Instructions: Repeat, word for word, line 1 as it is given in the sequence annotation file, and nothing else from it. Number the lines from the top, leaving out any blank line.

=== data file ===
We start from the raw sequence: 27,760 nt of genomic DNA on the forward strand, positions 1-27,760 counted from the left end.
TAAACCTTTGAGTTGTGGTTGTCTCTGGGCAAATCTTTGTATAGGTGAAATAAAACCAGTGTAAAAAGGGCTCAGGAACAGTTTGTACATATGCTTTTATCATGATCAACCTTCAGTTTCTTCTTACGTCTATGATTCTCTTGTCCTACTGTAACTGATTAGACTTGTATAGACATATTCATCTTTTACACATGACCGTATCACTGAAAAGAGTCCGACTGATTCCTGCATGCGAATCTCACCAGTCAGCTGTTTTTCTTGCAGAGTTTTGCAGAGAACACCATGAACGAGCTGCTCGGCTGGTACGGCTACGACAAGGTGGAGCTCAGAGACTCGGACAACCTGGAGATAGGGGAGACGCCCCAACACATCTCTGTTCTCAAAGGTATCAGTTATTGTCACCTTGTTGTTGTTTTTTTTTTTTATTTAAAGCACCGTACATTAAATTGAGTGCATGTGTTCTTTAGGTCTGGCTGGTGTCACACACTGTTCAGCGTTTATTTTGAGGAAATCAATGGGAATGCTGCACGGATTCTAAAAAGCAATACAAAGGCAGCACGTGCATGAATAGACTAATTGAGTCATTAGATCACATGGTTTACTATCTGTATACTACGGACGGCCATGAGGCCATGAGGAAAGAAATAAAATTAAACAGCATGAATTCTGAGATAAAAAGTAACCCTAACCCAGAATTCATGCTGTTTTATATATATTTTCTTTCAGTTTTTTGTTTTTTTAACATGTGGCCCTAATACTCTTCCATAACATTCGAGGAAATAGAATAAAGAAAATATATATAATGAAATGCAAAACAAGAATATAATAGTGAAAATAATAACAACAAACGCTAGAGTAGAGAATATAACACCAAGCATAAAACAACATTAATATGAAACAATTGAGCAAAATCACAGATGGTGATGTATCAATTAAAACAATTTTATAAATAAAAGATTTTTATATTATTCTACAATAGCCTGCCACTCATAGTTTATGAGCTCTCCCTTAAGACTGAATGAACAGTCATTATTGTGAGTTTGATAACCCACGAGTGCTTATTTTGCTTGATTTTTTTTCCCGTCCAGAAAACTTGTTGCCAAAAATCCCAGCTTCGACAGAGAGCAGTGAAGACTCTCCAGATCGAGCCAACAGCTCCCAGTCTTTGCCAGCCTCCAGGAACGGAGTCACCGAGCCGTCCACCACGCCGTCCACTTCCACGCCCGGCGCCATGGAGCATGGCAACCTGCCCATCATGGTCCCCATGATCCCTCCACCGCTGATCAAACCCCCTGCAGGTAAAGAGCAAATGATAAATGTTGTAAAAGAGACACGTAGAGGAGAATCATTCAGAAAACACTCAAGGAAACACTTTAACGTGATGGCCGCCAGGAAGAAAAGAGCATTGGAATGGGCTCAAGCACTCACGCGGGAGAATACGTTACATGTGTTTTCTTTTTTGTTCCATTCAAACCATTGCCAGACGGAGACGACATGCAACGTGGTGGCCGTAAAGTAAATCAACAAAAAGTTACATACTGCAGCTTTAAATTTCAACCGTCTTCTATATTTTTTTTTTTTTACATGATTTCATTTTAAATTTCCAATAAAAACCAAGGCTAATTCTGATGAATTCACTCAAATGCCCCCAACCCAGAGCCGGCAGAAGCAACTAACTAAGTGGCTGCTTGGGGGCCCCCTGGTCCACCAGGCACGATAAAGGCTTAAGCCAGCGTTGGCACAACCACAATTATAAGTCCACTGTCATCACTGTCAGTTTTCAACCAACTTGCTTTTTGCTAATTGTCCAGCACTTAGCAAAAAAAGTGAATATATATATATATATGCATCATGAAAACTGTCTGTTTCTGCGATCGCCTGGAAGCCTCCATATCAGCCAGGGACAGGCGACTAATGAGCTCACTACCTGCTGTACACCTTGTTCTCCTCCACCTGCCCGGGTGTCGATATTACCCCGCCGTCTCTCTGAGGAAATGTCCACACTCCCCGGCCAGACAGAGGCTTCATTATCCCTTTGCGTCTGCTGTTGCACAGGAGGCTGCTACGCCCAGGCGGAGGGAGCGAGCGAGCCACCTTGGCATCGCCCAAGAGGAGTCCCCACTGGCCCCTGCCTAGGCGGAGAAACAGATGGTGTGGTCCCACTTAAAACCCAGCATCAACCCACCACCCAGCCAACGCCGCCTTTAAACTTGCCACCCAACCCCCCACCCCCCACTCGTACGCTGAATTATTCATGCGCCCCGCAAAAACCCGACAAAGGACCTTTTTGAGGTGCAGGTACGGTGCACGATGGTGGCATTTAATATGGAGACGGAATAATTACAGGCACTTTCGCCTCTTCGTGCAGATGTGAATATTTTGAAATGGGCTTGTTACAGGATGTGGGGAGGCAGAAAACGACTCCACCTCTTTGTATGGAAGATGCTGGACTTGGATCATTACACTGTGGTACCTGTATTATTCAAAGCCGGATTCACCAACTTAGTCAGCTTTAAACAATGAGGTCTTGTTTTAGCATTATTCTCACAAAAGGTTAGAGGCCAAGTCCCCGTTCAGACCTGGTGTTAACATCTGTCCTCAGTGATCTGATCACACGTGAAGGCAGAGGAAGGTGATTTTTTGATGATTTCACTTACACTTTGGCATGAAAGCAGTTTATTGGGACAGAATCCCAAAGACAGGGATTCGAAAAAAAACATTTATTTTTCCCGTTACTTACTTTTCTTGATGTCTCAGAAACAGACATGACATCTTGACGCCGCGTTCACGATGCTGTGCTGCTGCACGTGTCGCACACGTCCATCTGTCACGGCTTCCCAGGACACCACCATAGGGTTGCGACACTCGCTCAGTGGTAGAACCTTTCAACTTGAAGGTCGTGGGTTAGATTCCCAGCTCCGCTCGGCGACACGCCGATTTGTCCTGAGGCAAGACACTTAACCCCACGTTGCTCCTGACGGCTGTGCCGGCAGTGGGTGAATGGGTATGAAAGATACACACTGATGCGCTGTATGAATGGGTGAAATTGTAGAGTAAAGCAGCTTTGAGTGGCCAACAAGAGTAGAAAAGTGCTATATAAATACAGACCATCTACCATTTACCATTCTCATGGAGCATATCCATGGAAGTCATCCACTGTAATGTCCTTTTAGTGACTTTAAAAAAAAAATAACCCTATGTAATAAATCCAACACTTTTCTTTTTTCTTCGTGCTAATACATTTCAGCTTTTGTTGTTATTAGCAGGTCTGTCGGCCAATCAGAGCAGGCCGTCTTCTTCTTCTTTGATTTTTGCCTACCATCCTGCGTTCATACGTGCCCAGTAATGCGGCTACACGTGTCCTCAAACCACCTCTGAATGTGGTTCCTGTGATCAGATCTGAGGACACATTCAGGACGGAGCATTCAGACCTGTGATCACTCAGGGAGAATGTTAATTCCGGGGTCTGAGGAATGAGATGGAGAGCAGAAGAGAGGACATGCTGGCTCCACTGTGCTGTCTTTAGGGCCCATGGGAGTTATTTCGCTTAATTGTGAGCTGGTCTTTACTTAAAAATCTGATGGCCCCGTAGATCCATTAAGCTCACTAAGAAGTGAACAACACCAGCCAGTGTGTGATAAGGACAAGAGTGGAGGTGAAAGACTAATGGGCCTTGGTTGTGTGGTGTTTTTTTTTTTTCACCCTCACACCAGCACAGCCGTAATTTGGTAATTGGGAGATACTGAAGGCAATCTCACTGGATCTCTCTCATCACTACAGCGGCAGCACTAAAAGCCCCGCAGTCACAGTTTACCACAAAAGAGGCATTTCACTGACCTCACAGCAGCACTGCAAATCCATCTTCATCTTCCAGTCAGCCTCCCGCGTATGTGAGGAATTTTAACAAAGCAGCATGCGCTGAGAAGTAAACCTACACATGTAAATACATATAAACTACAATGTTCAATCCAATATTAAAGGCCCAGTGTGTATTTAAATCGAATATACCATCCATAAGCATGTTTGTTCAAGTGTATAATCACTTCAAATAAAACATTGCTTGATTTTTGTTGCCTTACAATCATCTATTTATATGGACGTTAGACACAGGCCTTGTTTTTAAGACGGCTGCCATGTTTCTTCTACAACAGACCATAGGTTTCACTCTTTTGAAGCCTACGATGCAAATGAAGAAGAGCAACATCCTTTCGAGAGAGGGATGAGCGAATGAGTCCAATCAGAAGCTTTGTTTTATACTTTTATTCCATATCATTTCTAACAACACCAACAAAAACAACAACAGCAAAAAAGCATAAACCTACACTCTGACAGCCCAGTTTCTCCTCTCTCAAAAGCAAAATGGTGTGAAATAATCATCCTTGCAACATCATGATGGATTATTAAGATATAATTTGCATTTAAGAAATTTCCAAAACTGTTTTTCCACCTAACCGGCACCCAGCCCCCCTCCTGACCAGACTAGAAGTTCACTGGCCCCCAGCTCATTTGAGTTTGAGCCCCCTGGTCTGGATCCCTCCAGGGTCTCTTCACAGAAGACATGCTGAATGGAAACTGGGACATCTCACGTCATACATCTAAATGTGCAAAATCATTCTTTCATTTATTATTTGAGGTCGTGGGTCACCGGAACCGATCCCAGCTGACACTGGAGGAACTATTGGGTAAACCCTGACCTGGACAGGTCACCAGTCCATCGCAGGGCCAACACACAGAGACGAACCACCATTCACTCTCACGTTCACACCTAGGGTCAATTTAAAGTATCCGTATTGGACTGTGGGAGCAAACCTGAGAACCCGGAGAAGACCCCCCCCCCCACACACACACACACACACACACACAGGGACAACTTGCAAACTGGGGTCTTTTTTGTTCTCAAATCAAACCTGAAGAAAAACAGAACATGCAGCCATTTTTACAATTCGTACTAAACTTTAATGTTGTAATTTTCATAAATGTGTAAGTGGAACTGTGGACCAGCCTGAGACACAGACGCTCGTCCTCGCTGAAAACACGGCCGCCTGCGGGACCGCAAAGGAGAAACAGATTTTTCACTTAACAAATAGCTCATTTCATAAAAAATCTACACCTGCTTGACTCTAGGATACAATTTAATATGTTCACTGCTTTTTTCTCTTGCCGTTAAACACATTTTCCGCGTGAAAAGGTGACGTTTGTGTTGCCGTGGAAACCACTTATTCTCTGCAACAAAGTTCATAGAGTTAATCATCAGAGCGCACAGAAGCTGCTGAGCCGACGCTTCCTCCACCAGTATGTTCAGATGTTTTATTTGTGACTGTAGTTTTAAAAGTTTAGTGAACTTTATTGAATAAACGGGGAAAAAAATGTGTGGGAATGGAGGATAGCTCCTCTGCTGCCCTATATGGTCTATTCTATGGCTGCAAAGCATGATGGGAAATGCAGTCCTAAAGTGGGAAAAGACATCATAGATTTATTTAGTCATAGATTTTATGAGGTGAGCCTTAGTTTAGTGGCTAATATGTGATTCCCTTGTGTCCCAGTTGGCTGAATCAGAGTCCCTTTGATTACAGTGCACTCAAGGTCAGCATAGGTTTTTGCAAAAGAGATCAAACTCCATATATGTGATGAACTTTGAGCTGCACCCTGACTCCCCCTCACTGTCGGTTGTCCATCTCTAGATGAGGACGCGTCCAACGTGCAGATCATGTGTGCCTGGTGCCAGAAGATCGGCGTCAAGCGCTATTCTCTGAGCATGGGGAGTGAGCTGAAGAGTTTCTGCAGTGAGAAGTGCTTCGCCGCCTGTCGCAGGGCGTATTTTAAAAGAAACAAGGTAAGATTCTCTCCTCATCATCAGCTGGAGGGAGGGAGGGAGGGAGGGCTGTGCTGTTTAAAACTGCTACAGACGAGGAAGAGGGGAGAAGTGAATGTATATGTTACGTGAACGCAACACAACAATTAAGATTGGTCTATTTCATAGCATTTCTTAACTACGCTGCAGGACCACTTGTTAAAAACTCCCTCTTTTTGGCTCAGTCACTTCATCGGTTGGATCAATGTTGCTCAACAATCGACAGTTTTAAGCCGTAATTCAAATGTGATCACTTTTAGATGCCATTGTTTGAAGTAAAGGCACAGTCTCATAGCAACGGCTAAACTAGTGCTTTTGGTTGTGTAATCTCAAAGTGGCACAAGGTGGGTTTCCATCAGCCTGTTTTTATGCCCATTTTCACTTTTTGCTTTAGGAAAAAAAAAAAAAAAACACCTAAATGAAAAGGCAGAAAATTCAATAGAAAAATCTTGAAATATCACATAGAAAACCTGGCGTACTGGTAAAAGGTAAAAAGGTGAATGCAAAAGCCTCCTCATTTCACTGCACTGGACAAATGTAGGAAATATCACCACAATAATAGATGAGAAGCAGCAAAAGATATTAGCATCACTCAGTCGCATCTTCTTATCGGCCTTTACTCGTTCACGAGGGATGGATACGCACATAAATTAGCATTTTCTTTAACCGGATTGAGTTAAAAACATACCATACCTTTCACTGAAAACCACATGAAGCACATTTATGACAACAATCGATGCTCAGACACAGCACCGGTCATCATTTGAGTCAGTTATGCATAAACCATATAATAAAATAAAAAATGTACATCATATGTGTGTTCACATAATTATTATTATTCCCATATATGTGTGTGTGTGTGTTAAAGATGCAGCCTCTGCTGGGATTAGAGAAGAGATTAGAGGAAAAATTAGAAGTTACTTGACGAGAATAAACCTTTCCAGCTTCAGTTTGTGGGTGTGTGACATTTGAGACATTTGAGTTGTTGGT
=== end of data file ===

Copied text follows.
We start from the raw sequence: 27,760 nt of genomic DNA on the forward strand, positions 1-27,760 counted from the left end.